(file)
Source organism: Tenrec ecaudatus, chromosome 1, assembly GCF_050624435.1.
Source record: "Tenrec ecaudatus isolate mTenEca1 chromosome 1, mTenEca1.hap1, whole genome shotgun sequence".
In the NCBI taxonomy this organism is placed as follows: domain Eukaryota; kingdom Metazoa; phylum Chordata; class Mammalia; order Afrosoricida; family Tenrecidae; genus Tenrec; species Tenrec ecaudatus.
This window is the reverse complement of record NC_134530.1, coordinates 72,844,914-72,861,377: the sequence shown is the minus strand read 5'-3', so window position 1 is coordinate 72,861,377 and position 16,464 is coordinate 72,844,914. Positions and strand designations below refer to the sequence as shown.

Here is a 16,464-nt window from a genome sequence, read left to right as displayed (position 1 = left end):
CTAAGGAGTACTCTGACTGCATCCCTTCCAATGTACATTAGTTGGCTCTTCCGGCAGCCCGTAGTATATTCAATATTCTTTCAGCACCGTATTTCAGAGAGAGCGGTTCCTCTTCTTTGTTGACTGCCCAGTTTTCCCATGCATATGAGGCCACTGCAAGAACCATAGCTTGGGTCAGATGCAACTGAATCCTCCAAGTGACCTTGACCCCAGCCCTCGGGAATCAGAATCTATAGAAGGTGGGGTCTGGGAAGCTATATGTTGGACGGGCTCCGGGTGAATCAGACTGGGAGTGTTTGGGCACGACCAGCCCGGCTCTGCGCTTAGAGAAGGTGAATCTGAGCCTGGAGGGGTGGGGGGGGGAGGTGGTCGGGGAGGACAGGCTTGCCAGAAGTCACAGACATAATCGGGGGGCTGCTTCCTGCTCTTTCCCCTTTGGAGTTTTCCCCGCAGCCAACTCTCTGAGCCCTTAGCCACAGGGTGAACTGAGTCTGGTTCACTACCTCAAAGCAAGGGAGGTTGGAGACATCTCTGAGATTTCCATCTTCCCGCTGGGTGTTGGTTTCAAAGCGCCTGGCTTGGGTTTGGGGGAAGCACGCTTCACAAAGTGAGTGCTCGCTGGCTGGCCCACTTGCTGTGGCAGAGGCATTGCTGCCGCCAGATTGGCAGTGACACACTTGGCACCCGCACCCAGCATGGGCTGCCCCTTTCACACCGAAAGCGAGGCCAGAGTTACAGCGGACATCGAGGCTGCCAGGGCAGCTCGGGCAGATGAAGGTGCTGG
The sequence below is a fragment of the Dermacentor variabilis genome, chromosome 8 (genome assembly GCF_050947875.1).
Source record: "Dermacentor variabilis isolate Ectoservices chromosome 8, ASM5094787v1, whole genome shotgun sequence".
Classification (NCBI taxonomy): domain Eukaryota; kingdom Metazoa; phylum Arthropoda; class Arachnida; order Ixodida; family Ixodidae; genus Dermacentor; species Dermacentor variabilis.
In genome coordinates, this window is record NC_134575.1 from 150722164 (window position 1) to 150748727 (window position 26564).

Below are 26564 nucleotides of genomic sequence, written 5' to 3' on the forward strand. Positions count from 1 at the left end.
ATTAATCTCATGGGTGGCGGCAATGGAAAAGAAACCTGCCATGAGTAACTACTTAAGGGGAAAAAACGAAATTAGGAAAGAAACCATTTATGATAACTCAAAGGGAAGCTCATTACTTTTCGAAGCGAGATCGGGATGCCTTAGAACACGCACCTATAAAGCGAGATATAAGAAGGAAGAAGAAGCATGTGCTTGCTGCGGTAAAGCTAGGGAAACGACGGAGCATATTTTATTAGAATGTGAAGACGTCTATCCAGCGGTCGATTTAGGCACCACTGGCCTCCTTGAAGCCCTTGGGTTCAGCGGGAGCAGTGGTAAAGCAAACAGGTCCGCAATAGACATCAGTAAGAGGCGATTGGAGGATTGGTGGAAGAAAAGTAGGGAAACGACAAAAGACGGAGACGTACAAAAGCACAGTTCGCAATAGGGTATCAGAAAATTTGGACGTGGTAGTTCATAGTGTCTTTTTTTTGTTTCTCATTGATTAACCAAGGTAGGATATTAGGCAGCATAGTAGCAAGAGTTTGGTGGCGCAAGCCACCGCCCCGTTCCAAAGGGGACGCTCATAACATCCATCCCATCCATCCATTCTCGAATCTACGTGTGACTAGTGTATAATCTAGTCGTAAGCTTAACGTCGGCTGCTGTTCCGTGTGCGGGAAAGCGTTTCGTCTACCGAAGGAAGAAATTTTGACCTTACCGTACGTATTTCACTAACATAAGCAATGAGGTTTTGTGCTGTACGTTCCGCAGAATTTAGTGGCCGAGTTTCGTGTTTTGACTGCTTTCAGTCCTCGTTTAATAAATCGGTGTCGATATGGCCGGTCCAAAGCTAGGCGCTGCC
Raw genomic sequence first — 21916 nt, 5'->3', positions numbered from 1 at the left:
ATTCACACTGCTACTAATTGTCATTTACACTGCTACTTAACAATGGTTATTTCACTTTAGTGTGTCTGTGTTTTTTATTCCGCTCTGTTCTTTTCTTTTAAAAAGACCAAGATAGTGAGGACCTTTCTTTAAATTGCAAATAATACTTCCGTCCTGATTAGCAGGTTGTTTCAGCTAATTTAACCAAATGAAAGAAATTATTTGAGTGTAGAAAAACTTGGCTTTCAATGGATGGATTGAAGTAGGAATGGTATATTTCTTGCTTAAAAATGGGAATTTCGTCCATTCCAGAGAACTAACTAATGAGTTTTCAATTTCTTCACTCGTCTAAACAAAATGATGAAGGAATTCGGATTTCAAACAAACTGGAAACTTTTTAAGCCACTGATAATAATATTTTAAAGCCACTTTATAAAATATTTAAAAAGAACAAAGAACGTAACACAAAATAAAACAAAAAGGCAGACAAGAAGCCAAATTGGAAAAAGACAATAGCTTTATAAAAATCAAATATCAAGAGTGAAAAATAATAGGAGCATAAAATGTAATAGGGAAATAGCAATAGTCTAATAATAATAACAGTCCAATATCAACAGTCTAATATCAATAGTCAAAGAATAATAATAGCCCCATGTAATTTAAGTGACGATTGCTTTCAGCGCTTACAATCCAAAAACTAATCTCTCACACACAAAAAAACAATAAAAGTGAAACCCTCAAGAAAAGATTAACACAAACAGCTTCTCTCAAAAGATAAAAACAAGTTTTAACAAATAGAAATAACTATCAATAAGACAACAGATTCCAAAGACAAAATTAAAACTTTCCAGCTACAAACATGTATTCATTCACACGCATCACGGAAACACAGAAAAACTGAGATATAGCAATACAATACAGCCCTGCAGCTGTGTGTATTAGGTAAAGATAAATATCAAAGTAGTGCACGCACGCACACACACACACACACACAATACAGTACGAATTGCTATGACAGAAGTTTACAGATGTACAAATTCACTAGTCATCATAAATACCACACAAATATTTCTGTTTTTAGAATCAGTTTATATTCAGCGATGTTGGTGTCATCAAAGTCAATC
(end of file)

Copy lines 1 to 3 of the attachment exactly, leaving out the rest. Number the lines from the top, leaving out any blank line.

Source organism: Tenrec ecaudatus, chromosome 1, assembly GCF_050624435.1.
Source record: "Tenrec ecaudatus isolate mTenEca1 chromosome 1, mTenEca1.hap1, whole genome shotgun sequence".
In the NCBI taxonomy this organism is placed as follows: domain Eukaryota; kingdom Metazoa; phylum Chordata; class Mammalia; order Afrosoricida; family Tenrecidae; genus Tenrec; species Tenrec ecaudatus.